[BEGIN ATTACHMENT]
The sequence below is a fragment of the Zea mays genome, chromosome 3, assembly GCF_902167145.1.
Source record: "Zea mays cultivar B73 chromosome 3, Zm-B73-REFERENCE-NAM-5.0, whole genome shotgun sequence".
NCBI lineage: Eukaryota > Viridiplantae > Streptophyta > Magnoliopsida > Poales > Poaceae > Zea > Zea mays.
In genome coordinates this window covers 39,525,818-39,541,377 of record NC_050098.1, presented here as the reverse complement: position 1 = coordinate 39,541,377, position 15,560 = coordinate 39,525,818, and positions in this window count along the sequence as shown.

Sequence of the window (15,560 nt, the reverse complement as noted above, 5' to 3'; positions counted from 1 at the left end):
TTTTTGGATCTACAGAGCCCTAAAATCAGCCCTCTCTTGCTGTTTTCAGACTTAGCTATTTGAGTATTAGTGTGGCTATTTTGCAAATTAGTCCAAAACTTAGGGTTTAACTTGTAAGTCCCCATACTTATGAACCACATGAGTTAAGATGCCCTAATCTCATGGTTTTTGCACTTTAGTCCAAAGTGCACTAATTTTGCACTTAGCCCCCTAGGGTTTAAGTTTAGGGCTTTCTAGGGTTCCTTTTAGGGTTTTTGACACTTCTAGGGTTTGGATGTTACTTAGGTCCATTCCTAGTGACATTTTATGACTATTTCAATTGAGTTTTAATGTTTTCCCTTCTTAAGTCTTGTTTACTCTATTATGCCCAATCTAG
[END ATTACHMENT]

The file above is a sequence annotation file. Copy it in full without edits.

The sequence below is a fragment of the Zea mays genome, chromosome 3, assembly GCF_902167145.1.
Source record: "Zea mays cultivar B73 chromosome 3, Zm-B73-REFERENCE-NAM-5.0, whole genome shotgun sequence".
NCBI lineage: Eukaryota > Viridiplantae > Streptophyta > Magnoliopsida > Poales > Poaceae > Zea > Zea mays.
In genome coordinates this window covers 39,525,818-39,541,377 of record NC_050098.1, presented here as the reverse complement: position 1 = coordinate 39,541,377, position 15,560 = coordinate 39,525,818, and positions in this window count along the sequence as shown.

Sequence of the window (15,560 nt, the reverse complement as noted above, 5' to 3'; positions counted from 1 at the left end):
TTTTTGGATCTACAGAGCCCTAAAATCAGCCCTCTCTTGCTGTTTTCAGACTTAGCTATTTGAGTATTAGTGTGGCTATTTTGCAAATTAGTCCAAAACTTAGGGTTTAACTTGTAAGTCCCCATACTTATGAACCACATGAGTTAAGATGCCCTAATCTCATGGTTTTTGCACTTTAGTCCAAAGTGCACTAATTTTGCACTTAGCCCCCTAGGGTTTAAGTTTAGGGCTTTCTAGGGTTCCTTTTAGGGTTTTTGACACTTCTAGGGTTTGGATGTTACTTAGGTCCATTCCTAGTGACATTTTATGACTATTTCAATTGAGTTTTAATGTTTTCCCTTCTTAAGTCTTGTTTACTCTATTATGCCCAATCTAG